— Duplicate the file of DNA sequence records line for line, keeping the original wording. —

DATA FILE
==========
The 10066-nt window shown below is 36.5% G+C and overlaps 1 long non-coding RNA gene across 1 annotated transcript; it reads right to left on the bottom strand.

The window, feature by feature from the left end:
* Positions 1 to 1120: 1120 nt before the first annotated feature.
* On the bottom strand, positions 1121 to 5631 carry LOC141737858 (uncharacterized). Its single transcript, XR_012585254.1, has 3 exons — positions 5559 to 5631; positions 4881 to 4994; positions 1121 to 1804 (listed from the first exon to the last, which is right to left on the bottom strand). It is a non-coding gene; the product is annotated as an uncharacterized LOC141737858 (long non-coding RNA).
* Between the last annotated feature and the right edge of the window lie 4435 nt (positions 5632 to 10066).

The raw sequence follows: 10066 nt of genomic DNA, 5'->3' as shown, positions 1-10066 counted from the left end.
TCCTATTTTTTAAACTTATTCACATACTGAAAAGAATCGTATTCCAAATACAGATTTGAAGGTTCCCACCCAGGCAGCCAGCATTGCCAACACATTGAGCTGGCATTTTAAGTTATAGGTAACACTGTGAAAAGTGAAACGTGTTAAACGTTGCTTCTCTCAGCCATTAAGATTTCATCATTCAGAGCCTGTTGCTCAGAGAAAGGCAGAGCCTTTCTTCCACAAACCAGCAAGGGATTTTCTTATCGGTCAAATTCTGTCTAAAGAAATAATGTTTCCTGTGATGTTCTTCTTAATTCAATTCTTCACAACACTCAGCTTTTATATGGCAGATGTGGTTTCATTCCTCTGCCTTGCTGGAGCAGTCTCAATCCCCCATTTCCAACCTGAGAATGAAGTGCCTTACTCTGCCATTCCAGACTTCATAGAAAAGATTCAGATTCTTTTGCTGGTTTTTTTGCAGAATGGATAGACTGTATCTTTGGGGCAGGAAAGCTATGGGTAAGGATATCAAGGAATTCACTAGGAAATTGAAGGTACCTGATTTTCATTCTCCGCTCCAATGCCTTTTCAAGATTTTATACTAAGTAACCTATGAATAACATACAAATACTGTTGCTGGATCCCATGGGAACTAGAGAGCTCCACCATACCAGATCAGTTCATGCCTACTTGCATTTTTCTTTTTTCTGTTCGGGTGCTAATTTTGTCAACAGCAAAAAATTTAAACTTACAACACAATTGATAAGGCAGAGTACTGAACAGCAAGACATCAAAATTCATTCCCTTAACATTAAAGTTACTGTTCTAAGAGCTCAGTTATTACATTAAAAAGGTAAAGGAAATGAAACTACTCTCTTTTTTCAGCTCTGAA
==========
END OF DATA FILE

The 10066-nt window shown below is 36.5% G+C and overlaps 1 long non-coding RNA gene across 1 annotated transcript; it reads right to left on the bottom strand.

The window, feature by feature from the left end:
* Positions 1 to 1120: 1120 nt before the first annotated feature.
* On the bottom strand, positions 1121 to 5631 carry LOC141737858 (uncharacterized). Its single transcript, XR_012585254.1, has 3 exons — positions 5559 to 5631; positions 4881 to 4994; positions 1121 to 1804 (listed from the first exon to the last, which is right to left on the bottom strand). It is a non-coding gene; the product is annotated as an uncharacterized LOC141737858 (long non-coding RNA).
* Between the last annotated feature and the right edge of the window lie 4435 nt (positions 5632 to 10066).

The raw sequence follows: 10066 nt of genomic DNA, 5'->3' as shown, positions 1-10066 counted from the left end.
TCCTATTTTTTAAACTTATTCACATACTGAAAAGAATCGTATTCCAAATACAGATTTGAAGGTTCCCACCCAGGCAGCCAGCATTGCCAACACATTGAGCTGGCATTTTAAGTTATAGGTAACACTGTGAAAAGTGAAACGTGTTAAACGTTGCTTCTCTCAGCCATTAAGATTTCATCATTCAGAGCCTGTTGCTCAGAGAAAGGCAGAGCCTTTCTTCCACAAACCAGCAAGGGATTTTCTTATCGGTCAAATTCTGTCTAAAGAAATAATGTTTCCTGTGATGTTCTTCTTAATTCAATTCTTCACAACACTCAGCTTTTATATGGCAGATGTGGTTTCATTCCTCTGCCTTGCTGGAGCAGTCTCAATCCCCCATTTCCAACCTGAGAATGAAGTGCCTTACTCTGCCATTCCAGACTTCATAGAAAAGATTCAGATTCTTTTGCTGGTTTTTTTGCAGAATGGATAGACTGTATCTTTGGGGCAGGAAAGCTATGGGTAAGGATATCAAGGAATTCACTAGGAAATTGAAGGTACCTGATTTTCATTCTCCGCTCCAATGCCTTTTCAAGATTTTATACTAAGTAACCTATGAATAACATACAAATACTGTTGCTGGATCCCATGGGAACTAGAGAGCTCCACCATACCAGATCAGTTCATGCCTACTTGCATTTTTCTTTTTTCTGTTCGGGTGCTAATTTTGTCAACAGCAAAAAATTTAAACTTACAACACAATTGATAAGGCAGAGTACTGAACAGCAAGACATCAAAATTCATTCCCTTAACATTAAAGTTACTGTTCTAAGAGCTCAGTTATTACATTAAAAAGGTAAAGGAAATGAAACTACTCTCTTTTTTCAGCTCTGAA